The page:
Super 8

With 130 people homeless in Penticton, the creation of a new affordable housing complex on Main Street is a welcome addition.

By a vote of 5-2, Penticton City Council approved Tuesday a zoning amendment bylaw for the former Super 8 Motel property at 1706 Main Street.

BC Housing recently purchased the 54-unit motel which included an indoor swimming pool. The rooms will be converted into housing for those in need of mental health services, those suffering addictions and persons in a housing crisis.

The swimming pool area will be renovated and replaced with 16 emergency shelter beds with space for an additional 20 cold-weather emergency beds.

The facility will be run by the Penticton and District Society for Community Living in partnership with Interior Health. The Salvation Army will offer assistance.

The site will have multiple security features including surveillance video and fencing.

"This is much needed," Coun. Helena Konanz said. "All you need to do is walk down Main Street and walk throughout our downtown. We need to offer support for those people, especially those who are in need of homes."

Coun. Judy Sentes said she's pleased to see several social agencies working together on the project and addressing the housing crunch in Penticton.

"We all recognize the need and we're all searching for a resolution and this is certainly a reasonable one," Sentes said.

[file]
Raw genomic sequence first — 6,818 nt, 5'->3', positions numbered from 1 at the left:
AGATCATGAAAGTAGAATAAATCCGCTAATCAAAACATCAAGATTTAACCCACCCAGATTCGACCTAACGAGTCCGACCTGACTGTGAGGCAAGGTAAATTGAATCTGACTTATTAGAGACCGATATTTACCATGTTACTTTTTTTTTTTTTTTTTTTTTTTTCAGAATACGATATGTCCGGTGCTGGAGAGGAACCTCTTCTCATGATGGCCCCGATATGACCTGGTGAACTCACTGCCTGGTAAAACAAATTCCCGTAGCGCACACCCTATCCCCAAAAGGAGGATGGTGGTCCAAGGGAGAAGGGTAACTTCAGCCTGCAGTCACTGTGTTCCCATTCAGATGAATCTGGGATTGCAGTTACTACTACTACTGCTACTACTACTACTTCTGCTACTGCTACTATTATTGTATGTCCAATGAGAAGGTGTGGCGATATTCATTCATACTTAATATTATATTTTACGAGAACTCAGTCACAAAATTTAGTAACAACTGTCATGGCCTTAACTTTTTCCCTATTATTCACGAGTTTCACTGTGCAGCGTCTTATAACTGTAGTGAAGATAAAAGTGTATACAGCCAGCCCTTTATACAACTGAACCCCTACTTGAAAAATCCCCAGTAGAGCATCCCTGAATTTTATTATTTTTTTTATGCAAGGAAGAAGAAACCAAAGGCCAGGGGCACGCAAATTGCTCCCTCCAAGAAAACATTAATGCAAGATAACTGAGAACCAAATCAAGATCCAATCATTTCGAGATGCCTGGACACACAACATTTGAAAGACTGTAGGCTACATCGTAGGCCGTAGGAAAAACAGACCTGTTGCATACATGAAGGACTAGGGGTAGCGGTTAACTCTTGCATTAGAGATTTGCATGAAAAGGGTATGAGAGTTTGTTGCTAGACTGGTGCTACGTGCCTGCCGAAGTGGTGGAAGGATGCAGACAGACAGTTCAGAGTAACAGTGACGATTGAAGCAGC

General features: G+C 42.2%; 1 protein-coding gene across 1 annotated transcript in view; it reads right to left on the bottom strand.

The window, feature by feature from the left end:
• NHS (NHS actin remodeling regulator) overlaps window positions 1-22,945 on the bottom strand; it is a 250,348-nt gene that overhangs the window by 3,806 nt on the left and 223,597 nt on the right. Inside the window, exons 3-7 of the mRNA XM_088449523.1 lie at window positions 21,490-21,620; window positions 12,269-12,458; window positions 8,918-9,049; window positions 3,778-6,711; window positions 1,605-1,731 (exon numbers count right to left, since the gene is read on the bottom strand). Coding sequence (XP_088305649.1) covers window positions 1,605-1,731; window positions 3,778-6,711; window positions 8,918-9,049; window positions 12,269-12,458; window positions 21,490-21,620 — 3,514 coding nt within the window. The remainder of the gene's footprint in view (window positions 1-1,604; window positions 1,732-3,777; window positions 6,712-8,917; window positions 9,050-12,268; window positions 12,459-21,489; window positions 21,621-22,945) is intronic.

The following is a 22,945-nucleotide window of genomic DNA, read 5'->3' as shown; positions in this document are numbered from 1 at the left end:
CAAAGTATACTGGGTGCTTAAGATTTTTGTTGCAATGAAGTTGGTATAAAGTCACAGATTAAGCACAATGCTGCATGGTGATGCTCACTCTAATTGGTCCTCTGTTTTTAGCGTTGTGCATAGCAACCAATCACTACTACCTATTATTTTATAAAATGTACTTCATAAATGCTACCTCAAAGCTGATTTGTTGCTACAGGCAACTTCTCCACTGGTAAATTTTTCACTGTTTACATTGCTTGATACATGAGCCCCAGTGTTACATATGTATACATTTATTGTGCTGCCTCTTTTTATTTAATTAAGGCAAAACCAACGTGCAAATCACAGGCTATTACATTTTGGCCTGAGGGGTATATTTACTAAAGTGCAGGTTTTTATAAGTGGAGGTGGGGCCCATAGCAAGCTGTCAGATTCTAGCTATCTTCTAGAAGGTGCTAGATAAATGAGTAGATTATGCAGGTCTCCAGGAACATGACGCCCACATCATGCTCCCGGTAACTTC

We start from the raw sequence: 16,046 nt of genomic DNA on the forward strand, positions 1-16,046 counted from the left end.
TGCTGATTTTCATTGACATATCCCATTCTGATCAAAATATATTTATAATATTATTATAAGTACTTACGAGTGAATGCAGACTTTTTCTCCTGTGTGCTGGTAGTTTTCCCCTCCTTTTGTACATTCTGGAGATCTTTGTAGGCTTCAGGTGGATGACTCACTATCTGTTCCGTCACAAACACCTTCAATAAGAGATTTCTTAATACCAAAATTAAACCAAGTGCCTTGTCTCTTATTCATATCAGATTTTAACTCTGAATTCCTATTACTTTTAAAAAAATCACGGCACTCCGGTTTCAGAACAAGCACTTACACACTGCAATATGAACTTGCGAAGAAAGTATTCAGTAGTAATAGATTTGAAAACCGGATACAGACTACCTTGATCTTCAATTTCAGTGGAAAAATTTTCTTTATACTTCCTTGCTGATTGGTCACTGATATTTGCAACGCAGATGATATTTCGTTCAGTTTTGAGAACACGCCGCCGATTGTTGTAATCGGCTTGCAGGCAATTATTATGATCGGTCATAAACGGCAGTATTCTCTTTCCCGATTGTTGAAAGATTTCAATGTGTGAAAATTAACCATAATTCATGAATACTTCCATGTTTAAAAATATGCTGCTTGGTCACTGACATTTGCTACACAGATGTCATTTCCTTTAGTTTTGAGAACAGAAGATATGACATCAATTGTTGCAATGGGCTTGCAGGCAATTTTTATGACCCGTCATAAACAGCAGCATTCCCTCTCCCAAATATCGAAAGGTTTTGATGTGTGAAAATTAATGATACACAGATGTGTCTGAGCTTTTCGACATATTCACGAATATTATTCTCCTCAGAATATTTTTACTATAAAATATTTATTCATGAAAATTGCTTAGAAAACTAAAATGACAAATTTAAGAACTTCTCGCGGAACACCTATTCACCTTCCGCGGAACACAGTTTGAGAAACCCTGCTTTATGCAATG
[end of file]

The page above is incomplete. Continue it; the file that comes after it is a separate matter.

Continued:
Couns. Max Picton and Campbell Watt voted in opposition. Picton said he respects the need but considers the location to be inappropriate.

"Main Street is our main corridor that connects our two lakes, that every tourist drives down. We don't need a gated-off, transitional type housing which will be a third one," Picton said, referencing two other hotels which have been converted to low-rental housing. "This is not a vibrant Main Street for our community. I wish the location could just be somewhere else."

In response, Mayor Andrew Jakubeit said, "It's an unfair, unrealistic stereotype to be painting people all with the same brush."

Watt's opposition was because BC Housing purchased the property without consulting council in advance.

"I think there needed to be more consultation, maybe there was a more appropriate place for it rather than go with the first available place for purchase," Watt said.

The facility is close to Penticton Regional Hospital, shopping, a bus route, thrift stores, fast food and several other social agencies and medical services.

The majority of speakers at the public hearing were in favour of the project.

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